For those of us that came of age during the early anime period of the 1990s, 3×3 Eyes is a name many will recognize on the old fansub VHSes passed around among friends and local anime clubs. Based on the manga of the same name, the anime consisted of seven episodes of an OVA that crammed in about five volumes of manga. In it, Pai, a girl of a mysterious three-eyed race, seeks out the help of an ordinary boy, Yakumo, in her quest to become human. And, uh, sort of kills him early on. Not to worry, she only needs to suck out his soul and turn him into an undead bodyguard! He’s totally fine now. When Yakumo objects to this situation, he’s given an easy solution: get through all the hordes of supernatural creatures that want Pai dead and/or her power for themselves, and make Pai human. The way’s got to be out there somewhere…
If you enjoyed those seven episodes of anime, fear not! Around the same time, Dark Horse released the manga and published eight volumes by 2004, covering about four volumes of the original manga, and sadly, that was where it ended. Dark Horse discontinued the series after volume eight, despite the plethora of original Japanese volumes left to translate, without any easily-findable-on-Google explanation. For those that don’t read Japanese (or read it well; it’s pretty kanji-heavy), this is a fucking tragedy. Sure, there are a lot of stories that didn’t get a fair shake, series that got canceled either here or in Japan, but we literally only got a tenth of the story.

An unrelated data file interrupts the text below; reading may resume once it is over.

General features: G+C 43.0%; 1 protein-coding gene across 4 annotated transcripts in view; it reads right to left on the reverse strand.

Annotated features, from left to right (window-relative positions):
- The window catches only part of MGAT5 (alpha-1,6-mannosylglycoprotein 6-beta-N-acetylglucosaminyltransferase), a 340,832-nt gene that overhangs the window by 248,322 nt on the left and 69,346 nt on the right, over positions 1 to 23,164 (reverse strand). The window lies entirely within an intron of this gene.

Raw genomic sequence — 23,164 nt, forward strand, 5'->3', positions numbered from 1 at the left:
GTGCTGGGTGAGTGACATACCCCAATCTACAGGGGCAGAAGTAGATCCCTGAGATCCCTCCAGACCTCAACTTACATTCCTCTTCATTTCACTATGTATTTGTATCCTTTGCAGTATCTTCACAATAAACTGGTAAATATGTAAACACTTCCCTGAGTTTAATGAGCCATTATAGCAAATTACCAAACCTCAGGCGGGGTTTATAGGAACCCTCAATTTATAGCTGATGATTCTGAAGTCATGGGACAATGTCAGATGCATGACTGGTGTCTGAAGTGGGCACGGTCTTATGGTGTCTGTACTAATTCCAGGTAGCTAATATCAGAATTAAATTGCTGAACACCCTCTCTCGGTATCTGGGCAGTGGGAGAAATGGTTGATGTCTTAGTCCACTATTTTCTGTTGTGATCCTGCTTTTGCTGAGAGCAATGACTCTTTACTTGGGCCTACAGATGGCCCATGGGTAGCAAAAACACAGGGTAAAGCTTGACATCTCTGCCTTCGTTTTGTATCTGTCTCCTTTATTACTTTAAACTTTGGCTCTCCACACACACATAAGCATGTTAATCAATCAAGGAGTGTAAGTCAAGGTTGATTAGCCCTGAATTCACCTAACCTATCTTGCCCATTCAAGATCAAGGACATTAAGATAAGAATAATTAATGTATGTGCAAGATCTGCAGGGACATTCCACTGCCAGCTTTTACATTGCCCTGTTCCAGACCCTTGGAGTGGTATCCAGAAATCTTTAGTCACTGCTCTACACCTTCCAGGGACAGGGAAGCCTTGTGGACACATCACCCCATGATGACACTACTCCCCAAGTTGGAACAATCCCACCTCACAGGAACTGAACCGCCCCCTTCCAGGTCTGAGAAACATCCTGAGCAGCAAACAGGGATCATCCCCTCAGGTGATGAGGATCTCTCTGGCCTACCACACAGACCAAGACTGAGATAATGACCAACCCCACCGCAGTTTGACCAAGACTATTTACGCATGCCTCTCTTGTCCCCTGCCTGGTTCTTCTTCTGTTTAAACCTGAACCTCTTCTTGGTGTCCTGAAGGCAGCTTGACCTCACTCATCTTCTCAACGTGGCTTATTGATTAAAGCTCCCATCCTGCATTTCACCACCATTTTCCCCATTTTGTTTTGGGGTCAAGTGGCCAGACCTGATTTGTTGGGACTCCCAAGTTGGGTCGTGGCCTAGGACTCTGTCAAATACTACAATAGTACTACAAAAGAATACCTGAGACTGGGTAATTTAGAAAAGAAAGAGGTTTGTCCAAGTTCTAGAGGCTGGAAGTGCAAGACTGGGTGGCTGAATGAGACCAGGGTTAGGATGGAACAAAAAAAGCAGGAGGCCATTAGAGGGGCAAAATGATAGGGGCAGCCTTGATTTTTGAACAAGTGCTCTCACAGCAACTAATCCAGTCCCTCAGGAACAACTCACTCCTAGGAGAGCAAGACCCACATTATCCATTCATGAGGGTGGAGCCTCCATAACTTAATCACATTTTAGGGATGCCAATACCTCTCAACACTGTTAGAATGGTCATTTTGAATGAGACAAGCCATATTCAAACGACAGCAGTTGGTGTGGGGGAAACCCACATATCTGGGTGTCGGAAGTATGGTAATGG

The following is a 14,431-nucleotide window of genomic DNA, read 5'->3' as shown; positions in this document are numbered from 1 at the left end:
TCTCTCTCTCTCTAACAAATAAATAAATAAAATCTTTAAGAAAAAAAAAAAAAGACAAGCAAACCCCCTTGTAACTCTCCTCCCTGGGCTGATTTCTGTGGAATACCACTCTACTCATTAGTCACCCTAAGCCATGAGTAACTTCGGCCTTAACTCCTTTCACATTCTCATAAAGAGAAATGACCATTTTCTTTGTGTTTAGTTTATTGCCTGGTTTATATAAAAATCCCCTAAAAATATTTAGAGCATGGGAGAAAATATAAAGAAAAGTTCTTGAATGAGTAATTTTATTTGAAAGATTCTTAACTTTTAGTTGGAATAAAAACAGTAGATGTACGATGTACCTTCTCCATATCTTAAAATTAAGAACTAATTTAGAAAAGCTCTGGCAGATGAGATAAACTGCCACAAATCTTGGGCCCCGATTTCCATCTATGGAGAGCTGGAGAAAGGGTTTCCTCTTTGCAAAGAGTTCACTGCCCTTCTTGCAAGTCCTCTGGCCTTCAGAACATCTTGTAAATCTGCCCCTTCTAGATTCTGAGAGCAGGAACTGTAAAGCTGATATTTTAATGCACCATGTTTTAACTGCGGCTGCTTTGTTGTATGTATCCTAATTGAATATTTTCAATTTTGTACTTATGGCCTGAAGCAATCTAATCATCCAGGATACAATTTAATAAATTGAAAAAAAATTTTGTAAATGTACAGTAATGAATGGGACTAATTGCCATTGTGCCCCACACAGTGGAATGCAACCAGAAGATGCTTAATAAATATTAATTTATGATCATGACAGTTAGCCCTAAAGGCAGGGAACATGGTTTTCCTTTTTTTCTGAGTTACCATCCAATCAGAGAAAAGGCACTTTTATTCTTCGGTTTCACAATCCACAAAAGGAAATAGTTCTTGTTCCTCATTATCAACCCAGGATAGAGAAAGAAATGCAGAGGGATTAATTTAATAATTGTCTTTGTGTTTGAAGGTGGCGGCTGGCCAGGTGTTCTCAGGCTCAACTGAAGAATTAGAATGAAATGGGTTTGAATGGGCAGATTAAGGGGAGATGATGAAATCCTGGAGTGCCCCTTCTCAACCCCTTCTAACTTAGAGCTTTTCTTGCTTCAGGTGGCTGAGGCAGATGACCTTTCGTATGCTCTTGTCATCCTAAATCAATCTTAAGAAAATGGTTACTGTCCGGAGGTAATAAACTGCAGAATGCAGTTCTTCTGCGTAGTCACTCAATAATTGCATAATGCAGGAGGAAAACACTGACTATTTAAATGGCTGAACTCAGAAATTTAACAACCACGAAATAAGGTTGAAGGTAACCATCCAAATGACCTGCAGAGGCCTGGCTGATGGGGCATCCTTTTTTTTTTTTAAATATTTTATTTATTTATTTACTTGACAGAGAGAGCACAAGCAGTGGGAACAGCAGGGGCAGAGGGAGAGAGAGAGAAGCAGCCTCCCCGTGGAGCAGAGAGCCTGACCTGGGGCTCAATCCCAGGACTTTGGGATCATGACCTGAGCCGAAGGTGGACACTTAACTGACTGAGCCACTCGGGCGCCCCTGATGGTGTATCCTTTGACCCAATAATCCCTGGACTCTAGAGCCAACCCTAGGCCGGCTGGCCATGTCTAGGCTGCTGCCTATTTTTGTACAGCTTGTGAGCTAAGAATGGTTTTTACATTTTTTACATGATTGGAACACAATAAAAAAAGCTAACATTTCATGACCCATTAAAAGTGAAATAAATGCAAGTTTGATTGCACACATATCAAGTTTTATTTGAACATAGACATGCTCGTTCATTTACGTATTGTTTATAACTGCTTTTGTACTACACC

3×3 Eyes’s original run was 40 volumes (24 in its re-release in Japan in the late 2000s). But it’s 2017 now, which means it’s time for Dark Horse to finish the job and bring the rest of it to the English-speaking world. Here’s why: